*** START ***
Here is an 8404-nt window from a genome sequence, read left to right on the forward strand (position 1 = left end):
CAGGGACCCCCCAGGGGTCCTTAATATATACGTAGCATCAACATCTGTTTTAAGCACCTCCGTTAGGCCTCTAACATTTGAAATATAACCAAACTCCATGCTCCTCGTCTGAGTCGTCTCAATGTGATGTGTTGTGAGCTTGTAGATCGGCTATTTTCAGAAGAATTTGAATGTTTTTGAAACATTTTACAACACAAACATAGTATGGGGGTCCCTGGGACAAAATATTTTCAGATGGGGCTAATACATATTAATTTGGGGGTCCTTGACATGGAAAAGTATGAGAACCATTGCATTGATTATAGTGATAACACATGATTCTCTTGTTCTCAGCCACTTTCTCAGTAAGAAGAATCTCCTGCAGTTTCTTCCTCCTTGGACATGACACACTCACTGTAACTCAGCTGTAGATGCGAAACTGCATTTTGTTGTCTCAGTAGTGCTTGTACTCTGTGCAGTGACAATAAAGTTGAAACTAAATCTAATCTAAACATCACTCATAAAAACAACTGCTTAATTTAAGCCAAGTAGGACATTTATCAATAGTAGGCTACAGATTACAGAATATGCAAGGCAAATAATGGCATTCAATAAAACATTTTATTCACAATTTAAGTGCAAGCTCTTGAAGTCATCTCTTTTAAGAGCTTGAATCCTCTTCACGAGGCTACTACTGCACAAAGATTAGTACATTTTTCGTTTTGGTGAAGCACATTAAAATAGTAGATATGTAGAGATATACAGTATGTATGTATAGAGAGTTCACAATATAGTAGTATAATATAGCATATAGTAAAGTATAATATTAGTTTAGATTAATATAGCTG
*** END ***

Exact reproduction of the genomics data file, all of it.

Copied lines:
Here is an 8404-nt window from a genome sequence, read left to right on the forward strand (position 1 = left end):
CAGGGACCCCCCAGGGGTCCTTAATATATACGTAGCATCAACATCTGTTTTAAGCACCTCCGTTAGGCCTCTAACATTTGAAATATAACCAAACTCCATGCTCCTCGTCTGAGTCGTCTCAATGTGATGTGTTGTGAGCTTGTAGATCGGCTATTTTCAGAAGAATTTGAATGTTTTTGAAACATTTTACAACACAAACATAGTATGGGGGTCCCTGGGACAAAATATTTTCAGATGGGGCTAATACATATTAATTTGGGGGTCCTTGACATGGAAAAGTATGAGAACCATTGCATTGATTATAGTGATAACACATGATTCTCTTGTTCTCAGCCACTTTCTCAGTAAGAAGAATCTCCTGCAGTTTCTTCCTCCTTGGACATGACACACTCACTGTAACTCAGCTGTAGATGCGAAACTGCATTTTGTTGTCTCAGTAGTGCTTGTACTCTGTGCAGTGACAATAAAGTTGAAACTAAATCTAATCTAAACATCACTCATAAAAACAACTGCTTAATTTAAGCCAAGTAGGACATTTATCAATAGTAGGCTACAGATTACAGAATATGCAAGGCAAATAATGGCATTCAATAAAACATTTTATTCACAATTTAAGTGCAAGCTCTTGAAGTCATCTCTTTTAAGAGCTTGAATCCTCTTCACGAGGCTACTACTGCACAAAGATTAGTACATTTTTCGTTTTGGTGAAGCACATTAAAATAGTAGATATGTAGAGATATACAGTATGTATGTATAGAGAGTTCACAATATAGTAGTATAATATAGCATATAGTAAAGTATAATATTAGTTTAGATTAATATAGCTG